By most measures, 2015 was a dismal year for El Salvador. The country’s economy, in tatters, continued to stall. Women’s reproductive health remained a focal point of government repression. Tens of thousands of Salvadorans, many of them children, fled north to escape insecurity and poor prospects for survival. Crime ran rampant, and violence surged. By year’s end, El Salvador’s murder rate had risen by 70 percent, making the tiny Central American country the most dangerous place in the world outside a war zone.
While official statistics have not yet been released, the best estimates put the final murder tallies well north of 6,000 people, or more than 100 citizens killed out of every 100,000. Who was murdering whom, for what reasons, and how, were hotly contested questions for government agencies and regional analysts. Though important on their own merits, these debates contributed noticeably little to broader considerations of the best remedies to El Salvador’s blossoming public security crisis. As 2015 drew to a close, there were no indications that the country’s spiraling violence would subside anytime soon.
New Year’s Day visited more violence and death across the country. The facts are still messy and subject to revision. But according to TeleSUR English,
A group of suspected hitmen armed with assault rifles stormed into two homes hosting New Year’s parties, killing five, including a five-year-old, in the city of San Miguel. The men, dressed in military fatigues, are said to be gang-involved.
The Associated Press reports that “at least 29 people were slain,” with “the worst attack [coming] when armed men in military-type raided an evening party of suspected gang members and killed six in the two of El Zapote…It followed a pre-dawn slaying of five people in Los Cerritos.” In addition, the national police announced that “they killed five presumed gang members in another clash.” Salvadoran media is reporting that thirty-five people were killed by the end of the day.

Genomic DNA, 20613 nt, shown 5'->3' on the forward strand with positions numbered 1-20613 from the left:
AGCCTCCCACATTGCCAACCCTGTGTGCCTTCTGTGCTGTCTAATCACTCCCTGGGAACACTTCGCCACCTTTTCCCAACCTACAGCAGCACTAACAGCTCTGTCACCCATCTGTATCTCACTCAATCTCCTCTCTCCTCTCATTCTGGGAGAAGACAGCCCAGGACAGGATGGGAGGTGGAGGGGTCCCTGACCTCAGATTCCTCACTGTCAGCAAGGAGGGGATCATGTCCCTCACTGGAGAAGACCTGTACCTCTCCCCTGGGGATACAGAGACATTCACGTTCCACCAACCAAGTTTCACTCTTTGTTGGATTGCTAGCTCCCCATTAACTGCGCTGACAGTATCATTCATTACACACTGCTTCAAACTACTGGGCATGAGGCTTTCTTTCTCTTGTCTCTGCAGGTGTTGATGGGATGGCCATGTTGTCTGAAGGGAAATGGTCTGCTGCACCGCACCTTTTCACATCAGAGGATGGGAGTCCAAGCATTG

Salvadoran President Salvador Sánchez Cerén counseled patience. He promised that his government would continue “ensuring the safety and security of communities” and equipping the national police and armed forces with the resources necessary to stem the rising tide of violent crime across the country. Hollow words, to be sure. Despite initiating progress on other sociopolitical fronts, Sánchez Cerén’s record in the realm of security and confronting the country’s growing problem with gangs—which has come to fall largely under the umbrella of his El Salvador Seguro—has been singularly abysmal, as the past year unequivocally demonstrated. Still, the president seems confident. “We continue to vigorously and firmly implement El Salvador Seguro,” Sánchez Cerén announced.
That the president believes doubling down on failed approaches offers the best way forward suggests that El Salvador is in for another rough year ahead.
Michael Busch is Senior Editor at Warscapes. Follow him on Twitter at @michaelkbusch.